New Haruki Murakami novel goes on sale in Japan

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The new volume of Haruki Murakami's novel 1Q84 went on sale in Japan early Friday, with eager fans of the country's best-known modern writer queuing in cold rain to grab copies of the latest instalment.

The third volume in the popular series by the cult author was released across Japan with book stores opening early for avid readers.

About 20 people braved unseasonable cold weather and rain to queue outside a central Tokyo bookstore that opened two hours earlier than usual at 7:00 am to cope with demand.

"I have read all the Murakami novels. I'm addicted to him," said Kiyoshi Takahashi, a 52-year-old financial company manager, at another Tokyo store.

Natsuko Nomura, a 33-year-old marketing official, said Murakami's novels were so inspiring that they help her "reset" the way she sees the world.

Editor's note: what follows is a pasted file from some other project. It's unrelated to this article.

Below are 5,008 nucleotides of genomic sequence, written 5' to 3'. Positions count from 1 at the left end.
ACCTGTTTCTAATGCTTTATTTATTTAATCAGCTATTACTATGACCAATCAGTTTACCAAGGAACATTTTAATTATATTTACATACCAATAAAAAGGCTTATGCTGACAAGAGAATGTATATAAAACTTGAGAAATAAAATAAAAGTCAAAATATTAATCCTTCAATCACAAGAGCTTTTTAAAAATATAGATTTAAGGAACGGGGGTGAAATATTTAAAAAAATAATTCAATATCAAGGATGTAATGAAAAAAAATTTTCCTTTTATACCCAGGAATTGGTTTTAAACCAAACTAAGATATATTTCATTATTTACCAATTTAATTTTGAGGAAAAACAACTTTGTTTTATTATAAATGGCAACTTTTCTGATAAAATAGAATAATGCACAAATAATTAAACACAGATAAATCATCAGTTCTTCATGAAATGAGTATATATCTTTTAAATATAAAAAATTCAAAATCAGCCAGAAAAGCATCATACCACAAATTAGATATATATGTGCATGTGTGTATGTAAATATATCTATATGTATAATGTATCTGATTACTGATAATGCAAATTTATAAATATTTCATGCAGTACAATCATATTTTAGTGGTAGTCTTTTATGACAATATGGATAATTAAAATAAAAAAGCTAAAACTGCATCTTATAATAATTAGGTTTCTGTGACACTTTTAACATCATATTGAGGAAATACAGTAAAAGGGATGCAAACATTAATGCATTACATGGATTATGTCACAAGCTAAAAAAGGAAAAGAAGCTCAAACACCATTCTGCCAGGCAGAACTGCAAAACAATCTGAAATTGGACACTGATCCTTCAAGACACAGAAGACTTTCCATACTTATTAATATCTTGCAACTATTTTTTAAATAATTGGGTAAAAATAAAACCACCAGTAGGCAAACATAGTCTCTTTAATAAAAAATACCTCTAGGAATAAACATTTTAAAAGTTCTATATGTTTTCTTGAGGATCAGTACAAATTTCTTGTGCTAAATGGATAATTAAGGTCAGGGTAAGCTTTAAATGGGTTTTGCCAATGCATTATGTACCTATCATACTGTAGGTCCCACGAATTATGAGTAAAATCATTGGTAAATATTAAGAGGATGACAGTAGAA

"I was waiting for the third installation. I'm glad I finally have it."

The first two volumes, released last May, were instant bestsellers and have so far sold 2.44 million copies in Japan, according to Shinchosha Publishing. The novel has since been translated into Korean and Chinese.

The publisher initially planned to print half-a-million copies of the third volume but decided to print an extra 200,000 copies this month after seeing high levels of advance orders, the company said.

Murakami, 61, a former Tokyo jazz bar owner often mentioned as a Nobel literature prize contender, has struck a global chord with his sensitive tales of the absurdity and loneliness of modern life.

His novels, which have drawn international acclaim and been translated into almost 40 languages, include the titles "Norwegian Wood," "Kafka on the Shore" and "The Wind-Up Bird Chronicle."

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